Thursday, October 11, 2012

Me thinks thou protest too much: In Praise of the MAA



Surely by now, if you own property, you have received your 2012 property assessment in the mail.   It’s been a jaw dropping experience for most people as we have seen the appraised values of our properties go up by 25% or more over the last assessment 3 years ago.   Because of this, the Municipal Assessment Agency, the provincial agency that calculates the values, has become a lightning rod for taxpayers and municipal governments alike. Tuesday night’s Council meeting was no exception.  The MAA received an impassioned bashing – but I’m not convinced.

If you look at your assessment, I am sure that you will agree that it is a truer reflection of the actual value of your property.  Ask yourself honestly – could I get at least this much for my house if I sold it?  I am sure you will agree that it’s a more realistic value.   Because this assessed value is more realistic, banks will more readily acknowledge the value of your assets – making loans easier and cheaper to get. As well, investors in our town will have a more realistic assessment of the stock of property in the town – a healthier/wealthier town is a more attractive investment opportunity.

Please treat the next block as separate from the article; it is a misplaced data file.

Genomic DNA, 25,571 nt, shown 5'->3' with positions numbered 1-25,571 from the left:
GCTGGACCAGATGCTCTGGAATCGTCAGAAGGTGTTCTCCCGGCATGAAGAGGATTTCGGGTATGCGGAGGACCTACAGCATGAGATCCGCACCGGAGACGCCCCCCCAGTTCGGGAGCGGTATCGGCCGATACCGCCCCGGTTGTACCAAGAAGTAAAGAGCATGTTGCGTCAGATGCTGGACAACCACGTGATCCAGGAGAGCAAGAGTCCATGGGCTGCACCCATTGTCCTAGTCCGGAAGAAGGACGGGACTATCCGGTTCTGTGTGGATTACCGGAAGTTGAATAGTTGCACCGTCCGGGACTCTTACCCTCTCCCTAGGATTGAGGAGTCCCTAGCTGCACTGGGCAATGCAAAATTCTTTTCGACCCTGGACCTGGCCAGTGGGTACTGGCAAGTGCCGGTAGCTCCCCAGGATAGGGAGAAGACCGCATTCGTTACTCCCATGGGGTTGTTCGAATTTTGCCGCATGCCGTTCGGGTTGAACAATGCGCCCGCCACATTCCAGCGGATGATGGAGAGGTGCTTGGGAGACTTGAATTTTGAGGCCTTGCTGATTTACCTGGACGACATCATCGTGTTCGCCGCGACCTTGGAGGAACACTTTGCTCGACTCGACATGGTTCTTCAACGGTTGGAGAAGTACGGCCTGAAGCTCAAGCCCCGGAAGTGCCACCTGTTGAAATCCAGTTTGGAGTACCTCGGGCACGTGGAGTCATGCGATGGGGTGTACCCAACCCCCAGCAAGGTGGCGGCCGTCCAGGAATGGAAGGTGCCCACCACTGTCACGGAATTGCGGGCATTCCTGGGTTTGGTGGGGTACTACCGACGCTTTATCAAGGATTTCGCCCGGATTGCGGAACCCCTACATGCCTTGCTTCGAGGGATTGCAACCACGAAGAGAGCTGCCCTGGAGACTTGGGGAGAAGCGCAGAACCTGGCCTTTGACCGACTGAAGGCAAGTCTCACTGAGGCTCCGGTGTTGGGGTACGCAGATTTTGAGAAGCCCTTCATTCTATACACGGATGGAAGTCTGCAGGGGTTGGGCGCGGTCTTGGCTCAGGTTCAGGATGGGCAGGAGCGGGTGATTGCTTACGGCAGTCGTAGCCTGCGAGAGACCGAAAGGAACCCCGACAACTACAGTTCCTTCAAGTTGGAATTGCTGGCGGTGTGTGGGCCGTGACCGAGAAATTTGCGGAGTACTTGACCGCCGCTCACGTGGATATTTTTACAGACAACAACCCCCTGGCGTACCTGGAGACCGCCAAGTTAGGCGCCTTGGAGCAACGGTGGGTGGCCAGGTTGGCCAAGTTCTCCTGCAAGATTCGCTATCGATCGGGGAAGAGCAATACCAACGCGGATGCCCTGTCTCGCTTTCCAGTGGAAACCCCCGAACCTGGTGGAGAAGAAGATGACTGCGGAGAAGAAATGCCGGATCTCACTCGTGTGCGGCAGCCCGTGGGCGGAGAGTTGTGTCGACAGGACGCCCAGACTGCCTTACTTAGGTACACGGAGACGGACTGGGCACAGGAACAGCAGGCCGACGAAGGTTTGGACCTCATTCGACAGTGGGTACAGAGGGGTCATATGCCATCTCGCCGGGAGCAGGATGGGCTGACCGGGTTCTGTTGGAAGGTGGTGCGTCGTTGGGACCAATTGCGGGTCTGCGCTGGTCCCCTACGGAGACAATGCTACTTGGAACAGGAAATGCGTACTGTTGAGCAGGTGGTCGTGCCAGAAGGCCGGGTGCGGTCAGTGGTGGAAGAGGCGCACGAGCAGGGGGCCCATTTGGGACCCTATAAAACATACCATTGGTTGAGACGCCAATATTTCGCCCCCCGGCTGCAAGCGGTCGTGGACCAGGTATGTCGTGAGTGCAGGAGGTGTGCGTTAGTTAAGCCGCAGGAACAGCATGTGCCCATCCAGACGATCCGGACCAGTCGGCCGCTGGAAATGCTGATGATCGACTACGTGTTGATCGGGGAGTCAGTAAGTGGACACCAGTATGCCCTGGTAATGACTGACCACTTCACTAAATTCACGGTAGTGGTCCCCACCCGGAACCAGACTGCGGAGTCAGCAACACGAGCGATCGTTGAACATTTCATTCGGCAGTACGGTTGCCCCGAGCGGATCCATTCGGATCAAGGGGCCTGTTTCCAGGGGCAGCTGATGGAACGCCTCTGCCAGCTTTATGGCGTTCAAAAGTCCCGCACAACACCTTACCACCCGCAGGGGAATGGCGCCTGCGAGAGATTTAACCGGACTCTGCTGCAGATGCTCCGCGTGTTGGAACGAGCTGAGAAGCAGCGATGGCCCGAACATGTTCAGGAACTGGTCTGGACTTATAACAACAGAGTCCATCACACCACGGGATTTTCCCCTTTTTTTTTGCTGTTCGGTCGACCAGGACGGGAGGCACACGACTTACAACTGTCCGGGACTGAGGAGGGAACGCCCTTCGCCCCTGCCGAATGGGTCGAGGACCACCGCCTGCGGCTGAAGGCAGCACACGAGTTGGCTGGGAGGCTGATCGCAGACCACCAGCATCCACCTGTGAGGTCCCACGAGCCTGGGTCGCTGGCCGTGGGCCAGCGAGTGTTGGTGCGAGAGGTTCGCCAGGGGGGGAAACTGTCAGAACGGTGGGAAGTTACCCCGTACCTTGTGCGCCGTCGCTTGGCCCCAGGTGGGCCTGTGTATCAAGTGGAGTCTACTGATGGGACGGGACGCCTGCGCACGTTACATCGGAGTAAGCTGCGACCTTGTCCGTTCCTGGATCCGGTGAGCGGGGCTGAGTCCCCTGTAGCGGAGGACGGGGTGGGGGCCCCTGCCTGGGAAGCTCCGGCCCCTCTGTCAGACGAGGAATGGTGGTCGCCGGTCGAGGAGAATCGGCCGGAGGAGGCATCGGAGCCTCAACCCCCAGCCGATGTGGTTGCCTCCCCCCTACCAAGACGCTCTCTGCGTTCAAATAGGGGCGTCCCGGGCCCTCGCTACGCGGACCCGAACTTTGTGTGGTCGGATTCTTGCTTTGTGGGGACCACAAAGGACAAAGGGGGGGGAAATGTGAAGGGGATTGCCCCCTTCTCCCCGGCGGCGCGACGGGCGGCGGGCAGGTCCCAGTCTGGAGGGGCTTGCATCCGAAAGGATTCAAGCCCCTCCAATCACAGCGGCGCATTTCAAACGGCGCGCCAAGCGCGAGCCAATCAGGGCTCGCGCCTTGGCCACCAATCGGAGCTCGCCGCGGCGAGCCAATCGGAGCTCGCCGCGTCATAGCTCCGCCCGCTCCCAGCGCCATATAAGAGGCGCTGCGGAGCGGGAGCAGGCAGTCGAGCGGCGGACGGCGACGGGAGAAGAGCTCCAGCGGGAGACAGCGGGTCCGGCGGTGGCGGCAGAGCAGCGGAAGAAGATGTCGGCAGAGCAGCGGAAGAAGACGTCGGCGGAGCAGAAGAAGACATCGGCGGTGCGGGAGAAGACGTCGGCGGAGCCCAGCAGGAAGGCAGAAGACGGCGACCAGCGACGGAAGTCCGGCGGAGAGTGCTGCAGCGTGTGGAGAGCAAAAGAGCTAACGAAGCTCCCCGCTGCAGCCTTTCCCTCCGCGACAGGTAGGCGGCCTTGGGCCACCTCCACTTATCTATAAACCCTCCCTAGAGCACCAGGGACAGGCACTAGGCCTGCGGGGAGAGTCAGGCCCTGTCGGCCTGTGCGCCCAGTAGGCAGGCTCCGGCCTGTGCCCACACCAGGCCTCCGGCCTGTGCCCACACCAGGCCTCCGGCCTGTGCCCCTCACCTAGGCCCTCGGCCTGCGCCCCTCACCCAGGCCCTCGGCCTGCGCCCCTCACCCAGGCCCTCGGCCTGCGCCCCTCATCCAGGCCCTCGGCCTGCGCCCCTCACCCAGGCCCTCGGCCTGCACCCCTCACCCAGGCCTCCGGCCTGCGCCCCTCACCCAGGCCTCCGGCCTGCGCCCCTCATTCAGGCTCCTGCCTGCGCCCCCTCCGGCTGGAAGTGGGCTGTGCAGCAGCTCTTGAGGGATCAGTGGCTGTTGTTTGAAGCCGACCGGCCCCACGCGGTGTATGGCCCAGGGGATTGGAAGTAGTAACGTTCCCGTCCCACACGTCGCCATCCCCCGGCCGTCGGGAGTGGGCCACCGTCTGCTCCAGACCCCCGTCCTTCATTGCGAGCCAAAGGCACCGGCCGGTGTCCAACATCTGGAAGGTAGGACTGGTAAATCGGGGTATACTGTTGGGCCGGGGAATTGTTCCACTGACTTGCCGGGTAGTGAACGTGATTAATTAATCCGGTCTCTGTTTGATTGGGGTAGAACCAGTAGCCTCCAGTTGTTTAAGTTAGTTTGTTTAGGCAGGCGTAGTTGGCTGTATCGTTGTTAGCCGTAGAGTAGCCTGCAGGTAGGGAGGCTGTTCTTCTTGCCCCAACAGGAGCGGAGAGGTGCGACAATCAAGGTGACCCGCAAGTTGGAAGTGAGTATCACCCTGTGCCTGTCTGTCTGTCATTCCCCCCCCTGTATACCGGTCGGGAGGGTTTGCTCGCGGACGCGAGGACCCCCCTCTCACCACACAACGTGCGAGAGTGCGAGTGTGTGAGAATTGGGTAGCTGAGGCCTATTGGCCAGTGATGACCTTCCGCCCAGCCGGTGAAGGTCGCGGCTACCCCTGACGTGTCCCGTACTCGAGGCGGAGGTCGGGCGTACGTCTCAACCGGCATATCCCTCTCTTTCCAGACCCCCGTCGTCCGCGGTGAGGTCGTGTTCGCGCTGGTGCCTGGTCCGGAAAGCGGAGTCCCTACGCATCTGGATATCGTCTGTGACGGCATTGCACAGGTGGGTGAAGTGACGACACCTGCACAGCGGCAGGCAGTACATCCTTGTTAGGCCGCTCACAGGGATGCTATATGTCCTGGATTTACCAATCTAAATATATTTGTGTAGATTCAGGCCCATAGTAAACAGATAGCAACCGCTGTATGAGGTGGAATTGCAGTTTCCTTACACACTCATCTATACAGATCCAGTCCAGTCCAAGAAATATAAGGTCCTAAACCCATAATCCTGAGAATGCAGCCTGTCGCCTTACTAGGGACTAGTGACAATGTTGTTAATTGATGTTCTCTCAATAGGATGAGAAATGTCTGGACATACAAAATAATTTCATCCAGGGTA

The impact of the assessment on your tax bill is totally in control of the Town council.  The “mil” rate sets taxes based on the assessed value of your property – and the Town controls the mil rate.   So lowering the rate would effectively allow the town to keep your tax bill the same.

The likelihood is that your taxes will go up.   This assessment side show effectively allows towns to raise tax revenues (by creatively adjusting the mil rate) while at the same time saying that they are lowering tax rates. This is a dream come true for politicians – as long as property values continue to grow.  

So the Municipal Assessment Agency lightning rod is a great way to deflect the political fallout from an effective tax increase by towns – a boon to politicians that they say they hate.  (As long as I get value for my tax dollar I am agreeable to a reasonable tax increase.)

The real issue of the inequity in tax load between people in incorporated towns who are highly taxed and those in unincorporated regions who are not as taxed ( but avail of the services) is being ignored.  This is the issue that should be the focus of the debate. Unfortunately that debate is not as politically beneficial to politicians at both the provincial and municipal levels.        

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